Scott Cordischi On Sports: Welker’s Loyalty Not Returned By Patriots
Wednesday, July 18, 2012
Wes Welker learned a valuable lesson this week. He learned that when it comes to doing business with the New England Patriots, that loyalty isn’t a two-way street.
Welker learned Monday at 4pm that the Patriots were not interested in giving him a lucrative multi-year contract like the one he was seeking. Instead, they were happy to pony up the $9.5 million in salary this season to pay him as their “franchise” player.
Yes, when it comes to the business of football, the New England Patriots mean business. They will pay whom they want to pay and how much they want to pay them and nothing more. Wes Welker learned this the hard way.
In the National Football League, a player’s leverage when it comes to getting paid is the threat of holding out is they do not receive the deal that they want. Welker knew this, but made it clear that he would not hold out if he could not reach a long-term deal with New England and, instead, he signed the franchise tender.
Welker did this because he is a man of principle. He assumed that showing a little loyalty to the Patriots might buy him a little in return from the organization. Fat chance!
Since 2007, no receiver in the NFL has had more receptions than Welker including a league-leading 122 catches last season. Some might argue that he is a product of the Patriots’ system and playing alongside Tom Brady. Fair enough. But he has just concluded a 5-year, $18 million contract, a deal he outperformed by a large margin.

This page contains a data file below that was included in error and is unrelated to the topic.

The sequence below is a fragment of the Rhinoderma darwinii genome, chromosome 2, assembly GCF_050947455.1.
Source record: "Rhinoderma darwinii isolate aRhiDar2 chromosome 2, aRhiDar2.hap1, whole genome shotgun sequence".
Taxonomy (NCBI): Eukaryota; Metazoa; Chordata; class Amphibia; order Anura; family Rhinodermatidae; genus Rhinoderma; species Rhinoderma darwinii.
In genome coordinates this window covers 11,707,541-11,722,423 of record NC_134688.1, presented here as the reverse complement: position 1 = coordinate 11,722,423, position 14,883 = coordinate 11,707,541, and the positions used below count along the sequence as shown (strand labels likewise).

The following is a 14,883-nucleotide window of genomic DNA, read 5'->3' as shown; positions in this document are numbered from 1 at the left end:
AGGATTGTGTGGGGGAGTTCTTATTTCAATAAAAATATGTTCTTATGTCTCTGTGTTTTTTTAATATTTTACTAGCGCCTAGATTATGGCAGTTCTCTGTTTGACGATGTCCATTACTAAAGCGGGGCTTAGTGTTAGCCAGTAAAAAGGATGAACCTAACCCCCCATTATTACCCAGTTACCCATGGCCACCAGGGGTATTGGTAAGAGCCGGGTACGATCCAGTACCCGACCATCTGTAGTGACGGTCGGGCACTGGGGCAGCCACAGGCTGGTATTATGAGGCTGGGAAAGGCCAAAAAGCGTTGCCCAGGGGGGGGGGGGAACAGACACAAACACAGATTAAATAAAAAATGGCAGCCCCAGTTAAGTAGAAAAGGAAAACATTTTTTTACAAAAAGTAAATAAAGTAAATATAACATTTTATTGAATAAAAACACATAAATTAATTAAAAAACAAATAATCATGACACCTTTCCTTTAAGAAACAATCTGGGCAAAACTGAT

But the Patriots don’t care about what you did yesterday. They want to know what you can do for them tomorrow. And, obviously, they have some questions as to how long the 31-year old Welker can perform at such a high level.
No one epitomizes the “Patriot Way” of doing things more than Welker. He is a hard-working, selfless player who says and does the right thing. At the end of the 2009 season, he suffered a torn ACL leaving many to wonder how he would perform after having surgery. Two seasons, 208 receptions, 2,417 yards and 16 touchdowns later, I think we have our answer.
There have been many players who have given into the Patriots in contract negotiations because of their desire to remain a part of a winning organization. But there have also been some who have challenged the Patriots and many of them have cashed in.
Richard Seymour, Assante Samuel, Deion Branch and Logan Mankins are a few examples of those who made it clear that they would not bow at the altar of Bob Kraft and, as a result, they got paid. The squeaky wheels got the grease.
Meanwhile, Welker tried to play the good soldier and all that it got him was a 1-year deal.
I guess it’s true when they say that nice guys often finish last.
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